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An AJAX request from a locally served page to a remote server is failing, even though it appears that CORS headers are all present. This is the javascript:

$.ajax({url: 'http://prox.tum.lt/420663719182/test-upload?Action=SendMessage&Version=2012-11-05&MessageBody=eyJlbWFpbCI6IiIsInNhbHQiOiJ6eTVzbnV0ams5MWY5YTRpIn0%3D', headers: {"X-Endpoint": "http://sqs.us-east-1.amazonaws.com"}})

And this is a curl command line that does the same thing:

curl -vH 'X-Endpoint: http://sqs.us-east-1.amazonaws.com' 'http://prox.tum.lt/420663719182/test-upload?Action=SendMessage&Version=2012-11-05&MessageBody=eyJlbWFpbCI6IiIsInNhbHQiOiJ6MTc3ZHk4cDUyaXlzeXZpIn0%3D'

If you run the above command, you can see the response CORS headers are maximally permissive:

< HTTP/1.1 200 OK
< Access-Control-Allow-Credentials: true
< Access-Control-Allow-Headers: DNT,X-Mx-ReqToken,Keep-Alive,User-Agent,X-Requested-With,If-Modified-Since,Cache-Control,Content-Type,X-Endpoint,Accept,Origin,Referer,X-Something
< Access-Control-Allow-Methods: GET, POST, OPTIONS
< Access-Control-Allow-Origin: *

Here are the headers sent along with the request:

Request Headersview source
Accept: */*
Origin: http://localhost:3000
Referer: http://localhost:3000/upload
User-Agent: Mozilla/5.0 (Macintosh; Intel Mac OS X 10_8_4) AppleWebKit/537.36 (KHTML, like Gecko) Chrome/28.0.1500.71 Safari/537.36
X-Endpoint: http://sqs.us-east-1.amazonaws.com

However, I'm still seeing the request fail in the network console of chrome:

XMLHttpRequest cannot load http://prox.tum.lt/420663719182/test-upload?Action=SendMessage&Version=2012-11-05&MessageBody=eyJlbWFpbCI6IiIsInNhbHQiOiJ6eTVzbnV0ams5MWY5YTRpIn0%3D. Origin http://localhost:3000 is not allowed by Access-Control-Allow-Origin.

Shouldn't the Access-Control-Allow-Origin: * header get the browser to allow this through?

I'm also seeing a preflight request in the network console, which appears to be succeeding with a 204, and the same permissive CORS headers as above. Here's a screenshot of the preflight request and response headers:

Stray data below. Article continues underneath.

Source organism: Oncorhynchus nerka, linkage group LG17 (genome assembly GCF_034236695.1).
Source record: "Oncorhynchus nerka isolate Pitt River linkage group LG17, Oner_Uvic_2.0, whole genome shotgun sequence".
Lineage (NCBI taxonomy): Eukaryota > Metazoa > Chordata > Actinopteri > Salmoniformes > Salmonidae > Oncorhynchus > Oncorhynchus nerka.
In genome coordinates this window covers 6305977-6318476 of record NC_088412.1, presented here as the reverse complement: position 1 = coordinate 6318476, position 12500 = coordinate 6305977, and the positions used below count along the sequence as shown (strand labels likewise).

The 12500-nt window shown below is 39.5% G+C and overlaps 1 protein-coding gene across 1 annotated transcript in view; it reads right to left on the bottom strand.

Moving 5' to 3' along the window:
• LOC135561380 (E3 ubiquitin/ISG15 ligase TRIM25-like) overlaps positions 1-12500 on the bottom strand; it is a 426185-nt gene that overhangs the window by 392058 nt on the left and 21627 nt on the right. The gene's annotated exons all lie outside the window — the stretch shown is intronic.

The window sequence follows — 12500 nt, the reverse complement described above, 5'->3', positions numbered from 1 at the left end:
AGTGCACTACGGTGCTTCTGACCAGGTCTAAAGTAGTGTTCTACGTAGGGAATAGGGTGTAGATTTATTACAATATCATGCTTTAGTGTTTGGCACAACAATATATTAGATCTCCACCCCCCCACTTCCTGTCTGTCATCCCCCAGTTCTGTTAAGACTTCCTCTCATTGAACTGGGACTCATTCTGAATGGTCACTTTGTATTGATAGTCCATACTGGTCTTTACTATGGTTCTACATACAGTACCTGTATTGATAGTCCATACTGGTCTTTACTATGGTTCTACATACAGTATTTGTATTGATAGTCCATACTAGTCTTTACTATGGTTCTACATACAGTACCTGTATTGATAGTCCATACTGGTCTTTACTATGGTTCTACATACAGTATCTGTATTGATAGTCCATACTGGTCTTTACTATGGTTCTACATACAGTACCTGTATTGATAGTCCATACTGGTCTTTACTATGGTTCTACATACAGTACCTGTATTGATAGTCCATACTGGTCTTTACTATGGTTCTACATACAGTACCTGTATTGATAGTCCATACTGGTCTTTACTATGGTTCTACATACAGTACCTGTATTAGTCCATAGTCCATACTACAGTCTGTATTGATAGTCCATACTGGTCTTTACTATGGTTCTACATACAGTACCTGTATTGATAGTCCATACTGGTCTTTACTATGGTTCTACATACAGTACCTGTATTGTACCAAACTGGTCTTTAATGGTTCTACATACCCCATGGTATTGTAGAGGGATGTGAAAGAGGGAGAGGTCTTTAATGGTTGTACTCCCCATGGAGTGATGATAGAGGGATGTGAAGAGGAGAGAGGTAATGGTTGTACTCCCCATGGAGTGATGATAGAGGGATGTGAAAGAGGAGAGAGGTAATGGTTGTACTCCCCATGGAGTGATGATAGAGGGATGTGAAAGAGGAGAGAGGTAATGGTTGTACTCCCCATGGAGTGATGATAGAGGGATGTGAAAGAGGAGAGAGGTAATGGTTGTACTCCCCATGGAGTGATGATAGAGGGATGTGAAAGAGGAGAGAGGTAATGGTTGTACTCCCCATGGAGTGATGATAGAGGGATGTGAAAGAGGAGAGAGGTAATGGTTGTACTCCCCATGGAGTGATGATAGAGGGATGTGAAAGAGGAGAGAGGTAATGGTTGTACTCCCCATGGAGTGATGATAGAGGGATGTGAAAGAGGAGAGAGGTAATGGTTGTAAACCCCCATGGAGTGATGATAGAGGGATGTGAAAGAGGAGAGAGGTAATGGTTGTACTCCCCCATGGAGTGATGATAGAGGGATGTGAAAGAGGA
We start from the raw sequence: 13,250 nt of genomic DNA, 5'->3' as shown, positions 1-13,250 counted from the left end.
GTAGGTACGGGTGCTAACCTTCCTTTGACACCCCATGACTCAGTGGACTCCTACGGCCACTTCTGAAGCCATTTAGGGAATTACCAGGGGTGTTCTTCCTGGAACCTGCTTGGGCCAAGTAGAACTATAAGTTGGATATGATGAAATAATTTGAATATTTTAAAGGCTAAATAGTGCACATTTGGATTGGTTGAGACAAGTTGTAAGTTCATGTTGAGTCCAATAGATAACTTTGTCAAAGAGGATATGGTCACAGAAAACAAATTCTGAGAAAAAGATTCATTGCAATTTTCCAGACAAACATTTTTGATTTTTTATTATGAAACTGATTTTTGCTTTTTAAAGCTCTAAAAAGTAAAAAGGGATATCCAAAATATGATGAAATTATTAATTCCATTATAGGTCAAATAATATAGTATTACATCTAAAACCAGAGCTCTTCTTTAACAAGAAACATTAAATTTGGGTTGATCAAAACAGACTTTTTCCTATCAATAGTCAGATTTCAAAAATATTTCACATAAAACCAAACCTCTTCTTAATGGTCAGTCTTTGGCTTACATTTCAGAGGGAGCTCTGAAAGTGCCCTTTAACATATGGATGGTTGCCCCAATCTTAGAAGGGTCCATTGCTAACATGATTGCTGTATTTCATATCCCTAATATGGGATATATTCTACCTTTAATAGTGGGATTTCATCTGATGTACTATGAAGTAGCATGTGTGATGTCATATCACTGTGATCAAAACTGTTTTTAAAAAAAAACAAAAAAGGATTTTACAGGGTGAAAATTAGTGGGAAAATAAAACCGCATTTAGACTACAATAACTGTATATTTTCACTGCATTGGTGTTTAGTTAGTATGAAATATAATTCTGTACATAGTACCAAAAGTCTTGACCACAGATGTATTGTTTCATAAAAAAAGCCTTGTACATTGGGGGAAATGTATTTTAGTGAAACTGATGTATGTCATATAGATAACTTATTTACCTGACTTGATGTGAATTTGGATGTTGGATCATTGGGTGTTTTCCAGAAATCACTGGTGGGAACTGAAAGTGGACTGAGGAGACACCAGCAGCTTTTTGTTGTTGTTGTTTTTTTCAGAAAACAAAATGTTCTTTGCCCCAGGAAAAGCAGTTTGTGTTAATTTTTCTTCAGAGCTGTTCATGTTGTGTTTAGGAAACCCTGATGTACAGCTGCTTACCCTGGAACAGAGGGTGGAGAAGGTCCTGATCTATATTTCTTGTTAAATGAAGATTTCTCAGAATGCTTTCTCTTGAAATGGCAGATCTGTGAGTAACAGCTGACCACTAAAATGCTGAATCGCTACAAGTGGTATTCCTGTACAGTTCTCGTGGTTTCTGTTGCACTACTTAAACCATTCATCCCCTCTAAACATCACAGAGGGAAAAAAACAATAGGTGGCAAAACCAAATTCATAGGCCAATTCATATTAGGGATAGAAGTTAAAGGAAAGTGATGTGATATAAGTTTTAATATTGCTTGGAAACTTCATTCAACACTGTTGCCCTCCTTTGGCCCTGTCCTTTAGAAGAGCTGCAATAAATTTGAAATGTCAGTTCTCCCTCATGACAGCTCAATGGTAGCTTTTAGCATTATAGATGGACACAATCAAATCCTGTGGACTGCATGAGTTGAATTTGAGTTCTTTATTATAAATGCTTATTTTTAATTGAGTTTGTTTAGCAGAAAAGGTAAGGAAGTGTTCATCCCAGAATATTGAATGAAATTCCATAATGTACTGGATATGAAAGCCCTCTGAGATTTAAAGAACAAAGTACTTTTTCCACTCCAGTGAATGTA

share|improve this question
Can you show the request headers too? These are potentially important and should shed some more light on your issue. –  Ray Nicholus Jul 16 '13 at 3:35
@RayNicholus Added request headers. Also added a note that I'm seeing the browser issue a preflight for this request, which is weird because it's a GET request. However, the response to the preflight looks like it should allow the AJAX request. –  rodarmor Jul 16 '13 at 3:44
There are several different factors used to determine whether a user agent should preflight a request. The presence of non-standard headers is one factor. Your X-Endpoint header is triggering the preflight. –  Ray Nicholus Jul 16 '13 at 3:46
@RayNicholus Ahhh, interesting, I didn't know that. The headers have issues when copy/pasted straight out of the developer console, but here's a screenshot which shows all the headers on the preflight request/response. It looks good to me, but I might be missing something. –  rodarmor Jul 16 '13 at 3:49
@RayNicholus I re-implemented my CORS server in node.js (it was a combination of a complex nginx config and node.js) and this problem just went away :P Since I still don't know what went wrong, and likely never will, I'm going to delete this question. Thanks for the help anyways! –  rodarmor Jul 21 '13 at 2:25

2 Answers 2

I see you are using Chrome which is known to not play well with localhost CORS requests. Try using a domain like vcap.me (which points to or start chrome with --disable-web-security flag.

share|improve this answer
Using an alternate domain still doesn't work, however --disable-web-security works. Not quite a solution though, unfortunately :( –  rodarmor Jul 16 '13 at 4:03
Yup, it's a known bug open since 2010: code.google.com/p/chromium/issues/detail?id=67743 –  jesal Jul 16 '13 at 4:07
However it still doesn't work with vcap.me or an alternate domain, so that wouldn't appear to be the issue. –  rodarmor Jul 16 '13 at 4:09
Some browsers also disallow Access-Control-Allow-Origins to be *. Set that to the alternate domain as well (or include the alternate domain on the origins list) –  slebetman Jul 16 '13 at 5:06

If you're using Access-Control-Allow-Credentials, then you can't use "*" for Access-Control-Allow-Origins -- it needs to be specified as the specific origin.

share|improve this answer
Even after removing the ACAC header, I still get the same error, so that wouldn't seem to be the case. –  rodarmor Jul 16 '13 at 4:51
I'm just telling you what the spec says. See 6.2.7: w3.org/TR/cors/#resource-preflight-requests –  Brock Allen Jul 19 '13 at 3:47
Brock is right, you can't have both at the same time –  Nick Jul 30 '13 at 2:22

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